The lynchpin of the social media campaign is WhatsApp. Gadri claims that if he sends out a message on a WhatsApp group, it will reach over 7 lakh people within an hour. “We started a display picture campaign called ‘Jhadu wale’. People can log onto jhaduwale.com and put a filter on their display pics. Over 2 lakh people changed their profile pictures and a large number of them did so on WhatsApp. Today, everyone in Punjab will have one person in their chat history with a jhadu wale picture. If they see the broom symbol repeatedly, they are bound to get influenced. In the age of social media, changing your DP is the equivalent of putting a party flag on top of your house. ”

What has changed the nature of election rallies, however, is Facebook Live. In April 2016, Facebook founder Mark Zuckerberg announced that they had launched a live video streaming feature for all users. No political party in India has, perhaps, used this feature as exhaustively as the AAP has in Punjab. According to the party, over 12.5 million unique users have viewed AAP’s rallies on Facebook and unlike those physically present at the rallies, Facebook viewers have a ringside view of the main speakers. Rallies and roadshows by party chief Arvind Kejriwal and Sangrur MP Bhagwant Mann have attracted the most views. The AAP Punjab Facebook page, which posts exclusively in Punjabi, claims to have a weekly reach of 19 million. Of these, AAP claims that 16 million engage with their posts.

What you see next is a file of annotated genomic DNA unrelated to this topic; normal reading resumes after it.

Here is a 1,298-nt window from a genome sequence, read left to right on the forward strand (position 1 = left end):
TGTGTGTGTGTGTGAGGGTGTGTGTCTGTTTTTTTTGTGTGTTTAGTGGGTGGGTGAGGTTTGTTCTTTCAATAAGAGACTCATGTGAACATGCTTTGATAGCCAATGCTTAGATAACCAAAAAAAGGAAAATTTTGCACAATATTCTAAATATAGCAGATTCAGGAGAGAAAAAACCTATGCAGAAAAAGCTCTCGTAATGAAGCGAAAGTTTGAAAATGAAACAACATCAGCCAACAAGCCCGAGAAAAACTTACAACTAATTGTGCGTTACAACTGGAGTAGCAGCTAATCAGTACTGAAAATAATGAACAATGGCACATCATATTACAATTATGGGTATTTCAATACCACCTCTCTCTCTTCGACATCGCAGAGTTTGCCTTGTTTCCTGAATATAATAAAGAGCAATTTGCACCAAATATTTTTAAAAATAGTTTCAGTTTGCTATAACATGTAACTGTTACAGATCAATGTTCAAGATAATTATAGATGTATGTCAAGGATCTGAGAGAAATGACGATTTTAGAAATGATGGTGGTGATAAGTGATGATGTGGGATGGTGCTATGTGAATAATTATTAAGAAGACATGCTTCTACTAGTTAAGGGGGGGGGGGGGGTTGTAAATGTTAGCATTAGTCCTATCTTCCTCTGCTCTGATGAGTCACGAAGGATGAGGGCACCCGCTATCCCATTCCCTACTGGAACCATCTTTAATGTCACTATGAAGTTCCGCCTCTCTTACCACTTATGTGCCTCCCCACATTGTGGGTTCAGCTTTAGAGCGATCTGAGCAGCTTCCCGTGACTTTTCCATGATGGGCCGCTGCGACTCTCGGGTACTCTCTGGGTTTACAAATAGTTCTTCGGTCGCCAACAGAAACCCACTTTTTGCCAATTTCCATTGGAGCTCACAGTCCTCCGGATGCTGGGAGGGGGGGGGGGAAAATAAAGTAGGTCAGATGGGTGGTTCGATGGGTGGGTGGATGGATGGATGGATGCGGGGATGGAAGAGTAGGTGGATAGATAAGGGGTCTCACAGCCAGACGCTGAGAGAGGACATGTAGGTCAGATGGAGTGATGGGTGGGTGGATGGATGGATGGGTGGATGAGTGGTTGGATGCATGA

“While one live stream is done through the official party camera, there are hundreds of people in the rally with hundreds of phones. They all stream these rallies live. That is why, lakhs of people end up watching our rallies,” says Gurinder Singh Mann, Gadri’s second-in-command.

Mann then shares his own life’s story. “I used to be a constable in Punjab police and I was posted in Jalandhar. During my five-year stint, I saw corruption and political pressure up close. I quit the force in 2011 and became associated with the Anna Hazare movement. Since then, I’ve been with Arvind Kejriwal.”

Gadri, on the other hand, left the prospect of a cushy job in the United States to come and work for the party. “I am originally from Hoshiarpur but I had been in the US for about eight years. I was a student of biology there but I came here to set up my business and work for AAP. For the last month, I have been camped out in Chandigarh. We have a room in Sector 35 being shared between 25 people. Sometimes I stay at a friend’s house, sometimes I don’t sleep at all. This has been a hectic one month but the passion is getting us through.”

Are they intimidated as they take on master-strategist Prashant Kishor, who has been roped in by the Congress to manage its campaign? “They have spent crores on ads and we haven’t spent a penny. Our movement is driven by the people. We don’t sleep at night. Humara leader nahi sota, isiliye hum bhi nahi sote (Our leader doesn’t sleep, so we don’t either).”

| Edited by: Nitya Thirumalai